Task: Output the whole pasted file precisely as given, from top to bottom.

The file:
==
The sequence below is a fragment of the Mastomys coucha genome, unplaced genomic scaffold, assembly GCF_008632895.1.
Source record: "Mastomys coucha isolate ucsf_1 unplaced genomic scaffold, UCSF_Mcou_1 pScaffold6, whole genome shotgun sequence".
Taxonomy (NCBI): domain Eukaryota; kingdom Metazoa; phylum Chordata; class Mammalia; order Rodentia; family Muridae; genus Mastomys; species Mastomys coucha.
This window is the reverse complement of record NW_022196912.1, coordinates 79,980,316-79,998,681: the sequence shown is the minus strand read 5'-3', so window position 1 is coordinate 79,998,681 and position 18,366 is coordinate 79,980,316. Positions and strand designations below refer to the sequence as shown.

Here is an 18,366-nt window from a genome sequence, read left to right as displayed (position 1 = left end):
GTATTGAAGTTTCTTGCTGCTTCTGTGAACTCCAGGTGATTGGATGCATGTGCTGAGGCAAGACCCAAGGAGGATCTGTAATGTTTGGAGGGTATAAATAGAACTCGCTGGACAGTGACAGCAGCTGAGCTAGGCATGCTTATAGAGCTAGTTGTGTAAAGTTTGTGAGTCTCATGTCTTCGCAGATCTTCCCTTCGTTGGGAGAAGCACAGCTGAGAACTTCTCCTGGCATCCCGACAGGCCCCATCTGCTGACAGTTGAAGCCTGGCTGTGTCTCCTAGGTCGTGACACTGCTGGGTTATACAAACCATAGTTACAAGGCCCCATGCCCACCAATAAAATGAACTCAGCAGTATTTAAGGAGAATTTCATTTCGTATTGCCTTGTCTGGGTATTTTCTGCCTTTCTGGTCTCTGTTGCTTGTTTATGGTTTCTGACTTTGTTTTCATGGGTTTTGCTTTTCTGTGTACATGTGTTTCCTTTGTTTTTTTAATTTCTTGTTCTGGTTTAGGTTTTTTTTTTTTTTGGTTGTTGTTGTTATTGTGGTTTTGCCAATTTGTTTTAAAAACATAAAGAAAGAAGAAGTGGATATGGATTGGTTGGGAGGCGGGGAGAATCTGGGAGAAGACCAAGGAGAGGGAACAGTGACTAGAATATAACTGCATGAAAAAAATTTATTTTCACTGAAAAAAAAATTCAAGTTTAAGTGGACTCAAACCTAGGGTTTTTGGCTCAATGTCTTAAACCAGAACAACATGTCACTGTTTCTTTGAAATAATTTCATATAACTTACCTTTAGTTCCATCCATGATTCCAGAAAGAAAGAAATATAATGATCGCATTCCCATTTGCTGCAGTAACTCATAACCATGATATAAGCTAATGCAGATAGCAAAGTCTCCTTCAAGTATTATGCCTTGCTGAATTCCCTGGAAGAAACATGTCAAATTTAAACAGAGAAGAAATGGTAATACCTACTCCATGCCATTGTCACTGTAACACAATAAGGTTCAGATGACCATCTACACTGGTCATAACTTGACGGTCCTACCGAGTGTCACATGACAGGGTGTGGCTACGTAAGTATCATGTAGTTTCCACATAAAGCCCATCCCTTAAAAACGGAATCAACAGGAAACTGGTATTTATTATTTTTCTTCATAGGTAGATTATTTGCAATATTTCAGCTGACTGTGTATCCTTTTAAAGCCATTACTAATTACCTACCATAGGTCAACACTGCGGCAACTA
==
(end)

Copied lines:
The sequence below is a fragment of the Mastomys coucha genome, unplaced genomic scaffold, assembly GCF_008632895.1.
Source record: "Mastomys coucha isolate ucsf_1 unplaced genomic scaffold, UCSF_Mcou_1 pScaffold6, whole genome shotgun sequence".
Taxonomy (NCBI): domain Eukaryota; kingdom Metazoa; phylum Chordata; class Mammalia; order Rodentia; family Muridae; genus Mastomys; species Mastomys coucha.
This window is the reverse complement of record NW_022196912.1, coordinates 79,980,316-79,998,681: the sequence shown is the minus strand read 5'-3', so window position 1 is coordinate 79,998,681 and position 18,366 is coordinate 79,980,316. Positions and strand designations below refer to the sequence as shown.

Here is an 18,366-nt window from a genome sequence, read left to right as displayed (position 1 = left end):
GTATTGAAGTTTCTTGCTGCTTCTGTGAACTCCAGGTGATTGGATGCATGTGCTGAGGCAAGACCCAAGGAGGATCTGTAATGTTTGGAGGGTATAAATAGAACTCGCTGGACAGTGACAGCAGCTGAGCTAGGCATGCTTATAGAGCTAGTTGTGTAAAGTTTGTGAGTCTCATGTCTTCGCAGATCTTCCCTTCGTTGGGAGAAGCACAGCTGAGAACTTCTCCTGGCATCCCGACAGGCCCCATCTGCTGACAGTTGAAGCCTGGCTGTGTCTCCTAGGTCGTGACACTGCTGGGTTATACAAACCATAGTTACAAGGCCCCATGCCCACCAATAAAATGAACTCAGCAGTATTTAAGGAGAATTTCATTTCGTATTGCCTTGTCTGGGTATTTTCTGCCTTTCTGGTCTCTGTTGCTTGTTTATGGTTTCTGACTTTGTTTTCATGGGTTTTGCTTTTCTGTGTACATGTGTTTCCTTTGTTTTTTTAATTTCTTGTTCTGGTTTAGGTTTTTTTTTTTTTTGGTTGTTGTTGTTATTGTGGTTTTGCCAATTTGTTTTAAAAACATAAAGAAAGAAGAAGTGGATATGGATTGGTTGGGAGGCGGGGAGAATCTGGGAGAAGACCAAGGAGAGGGAACAGTGACTAGAATATAACTGCATGAAAAAAATTTATTTTCACTGAAAAAAAAATTCAAGTTTAAGTGGACTCAAACCTAGGGTTTTTGGCTCAATGTCTTAAACCAGAACAACATGTCACTGTTTCTTTGAAATAATTTCATATAACTTACCTTTAGTTCCATCCATGATTCCAGAAAGAAAGAAATATAATGATCGCATTCCCATTTGCTGCAGTAACTCATAACCATGATATAAGCTAATGCAGATAGCAAAGTCTCCTTCAAGTATTATGCCTTGCTGAATTCCCTGGAAGAAACATGTCAAATTTAAACAGAGAAGAAATGGTAATACCTACTCCATGCCATTGTCACTGTAACACAATAAGGTTCAGATGACCATCTACACTGGTCATAACTTGACGGTCCTACCGAGTGTCACATGACAGGGTGTGGCTACGTAAGTATCATGTAGTTTCCACATAAAGCCCATCCCTTAAAAACGGAATCAACAGGAAACTGGTATTTATTATTTTTCTTCATAGGTAGATTATTTGCAATATTTCAGCTGACTGTGTATCCTTTTAAAGCCATTACTAATTACCTACCATAGGTCAACACTGCGGCAACTA